WR 124

WR 124
The M1-67 ejecta nebula surrounding the Wolf Rayet star WR 124. The nebula is massive - 6 light-years across, and is composed of the shed outer layers of the highly-evolved star inside [Full image] *

Like Eta Carinae, WR 124 (or QR Sagittae) is a massive star with a mass of more than 30 M and a luminosity of 562,000 L.1 Both of these belong to a class of stars known as Wolf-Rayet stars, which are highly-evolved, meaning they have run out of hydrogen to fuse in their cores and they are fusing heavier elements like helium, nitrogen, carbon, etc. Many Wolf-Rayet stars are typically shrouded in a nebula created by the expelled outer layers of the star - WR stars are highly luminous objects with intense radiation pressure resulting in heavy solar winds (as high as 1500 miles per hour) which have expelled their outer layers and are constantly losing mass during their Wolf-Rayet phase - in some cases, losing up to two-thirds of their original mass.2

The nebula around WR 124, dubbed M1-67, is also peculiar in the sense that it shows an infrared bow shock, where the edge of the magnetosphere of the star collides with the interstellar medium. This bow shock travelling at around 180 km/s3 shows that WR 124 is a runaway star, and it is travelling in a different direction than its surrounding stars or clusters. Runaway stars with odd peculiar velocities (read: speeds which are faster than usual or in a different direction than its embedded cluster or surroundings) are theorised to be caused by ejection from a binary pair due to a close encounter with another binary pair or by catching the wrong end of a supernova explosion. So it is presumable that WR 124 had an incident like that in its recent past.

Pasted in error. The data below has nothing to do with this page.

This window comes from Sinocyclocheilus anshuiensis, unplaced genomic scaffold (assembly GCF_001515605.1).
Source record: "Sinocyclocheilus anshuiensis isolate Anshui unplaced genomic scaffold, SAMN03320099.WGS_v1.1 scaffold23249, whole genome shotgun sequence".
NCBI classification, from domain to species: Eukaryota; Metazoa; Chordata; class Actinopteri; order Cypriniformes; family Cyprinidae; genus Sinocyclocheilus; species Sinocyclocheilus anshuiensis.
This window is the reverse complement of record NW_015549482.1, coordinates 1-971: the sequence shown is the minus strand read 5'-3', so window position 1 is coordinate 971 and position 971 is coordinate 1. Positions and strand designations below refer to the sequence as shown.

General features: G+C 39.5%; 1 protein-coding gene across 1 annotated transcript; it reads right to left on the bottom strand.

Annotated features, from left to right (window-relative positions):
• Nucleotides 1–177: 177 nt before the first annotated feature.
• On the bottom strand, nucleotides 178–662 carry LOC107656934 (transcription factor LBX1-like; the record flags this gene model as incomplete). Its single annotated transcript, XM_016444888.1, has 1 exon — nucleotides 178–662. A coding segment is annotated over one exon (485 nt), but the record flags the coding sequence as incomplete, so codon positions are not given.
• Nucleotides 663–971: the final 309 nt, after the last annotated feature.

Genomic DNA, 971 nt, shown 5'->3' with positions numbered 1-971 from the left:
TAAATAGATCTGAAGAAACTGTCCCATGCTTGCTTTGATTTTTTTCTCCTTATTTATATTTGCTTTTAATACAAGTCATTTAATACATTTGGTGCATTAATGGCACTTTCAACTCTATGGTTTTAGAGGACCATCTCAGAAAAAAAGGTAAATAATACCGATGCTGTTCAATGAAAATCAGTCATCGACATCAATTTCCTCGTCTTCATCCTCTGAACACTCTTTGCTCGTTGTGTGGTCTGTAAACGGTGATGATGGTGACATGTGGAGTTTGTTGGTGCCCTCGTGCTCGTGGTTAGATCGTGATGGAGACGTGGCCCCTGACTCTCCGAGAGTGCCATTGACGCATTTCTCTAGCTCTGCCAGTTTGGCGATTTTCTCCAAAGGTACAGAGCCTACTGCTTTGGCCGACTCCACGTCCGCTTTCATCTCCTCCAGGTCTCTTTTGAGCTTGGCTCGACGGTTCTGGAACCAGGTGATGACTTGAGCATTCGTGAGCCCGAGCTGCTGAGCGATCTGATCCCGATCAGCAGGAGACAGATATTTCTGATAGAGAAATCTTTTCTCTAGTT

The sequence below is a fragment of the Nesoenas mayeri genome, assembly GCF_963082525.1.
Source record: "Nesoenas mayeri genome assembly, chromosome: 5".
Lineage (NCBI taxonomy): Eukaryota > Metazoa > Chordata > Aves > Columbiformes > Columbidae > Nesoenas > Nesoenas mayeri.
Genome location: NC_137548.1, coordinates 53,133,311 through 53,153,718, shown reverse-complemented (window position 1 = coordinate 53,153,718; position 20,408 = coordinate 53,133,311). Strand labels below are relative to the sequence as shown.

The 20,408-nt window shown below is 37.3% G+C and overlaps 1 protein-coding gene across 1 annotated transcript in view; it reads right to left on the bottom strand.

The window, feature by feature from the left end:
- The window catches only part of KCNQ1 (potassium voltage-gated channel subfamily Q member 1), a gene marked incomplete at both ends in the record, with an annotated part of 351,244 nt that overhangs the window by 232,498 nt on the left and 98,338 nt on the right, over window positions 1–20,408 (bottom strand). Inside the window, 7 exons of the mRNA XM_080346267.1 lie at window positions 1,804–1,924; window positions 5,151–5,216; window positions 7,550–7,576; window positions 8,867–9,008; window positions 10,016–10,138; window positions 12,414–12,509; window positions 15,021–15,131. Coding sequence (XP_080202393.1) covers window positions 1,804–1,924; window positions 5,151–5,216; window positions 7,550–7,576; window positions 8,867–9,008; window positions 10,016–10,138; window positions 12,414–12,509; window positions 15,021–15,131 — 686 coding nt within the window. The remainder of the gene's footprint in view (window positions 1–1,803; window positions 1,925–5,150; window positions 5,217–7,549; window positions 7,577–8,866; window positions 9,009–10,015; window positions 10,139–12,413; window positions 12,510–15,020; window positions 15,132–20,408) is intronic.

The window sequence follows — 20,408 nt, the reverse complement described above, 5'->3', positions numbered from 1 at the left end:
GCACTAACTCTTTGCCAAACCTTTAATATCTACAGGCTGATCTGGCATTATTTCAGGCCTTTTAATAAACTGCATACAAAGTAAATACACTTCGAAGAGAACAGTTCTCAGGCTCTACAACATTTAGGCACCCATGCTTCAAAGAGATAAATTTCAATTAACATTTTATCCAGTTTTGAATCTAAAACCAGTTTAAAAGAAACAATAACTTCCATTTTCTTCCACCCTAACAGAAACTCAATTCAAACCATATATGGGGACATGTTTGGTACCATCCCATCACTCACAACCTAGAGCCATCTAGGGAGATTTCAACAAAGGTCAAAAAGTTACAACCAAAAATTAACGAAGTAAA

Further Reading


  1. M = solar mass and L = solar luminosity ↩︎

  2. “I’m fascinated by Wolf-Rayet stars and want to know more about them…” Astronomy.com, Nov 2004 issue [link↩︎

  3. Merrill, P. W. (1938). “A Wolf–Rayet Star with High Velocity”. Publications of the Astronomical Society of the Pacific [link↩︎

Image Credit: ESA/Hubble & NASA / Judy Schmidt Original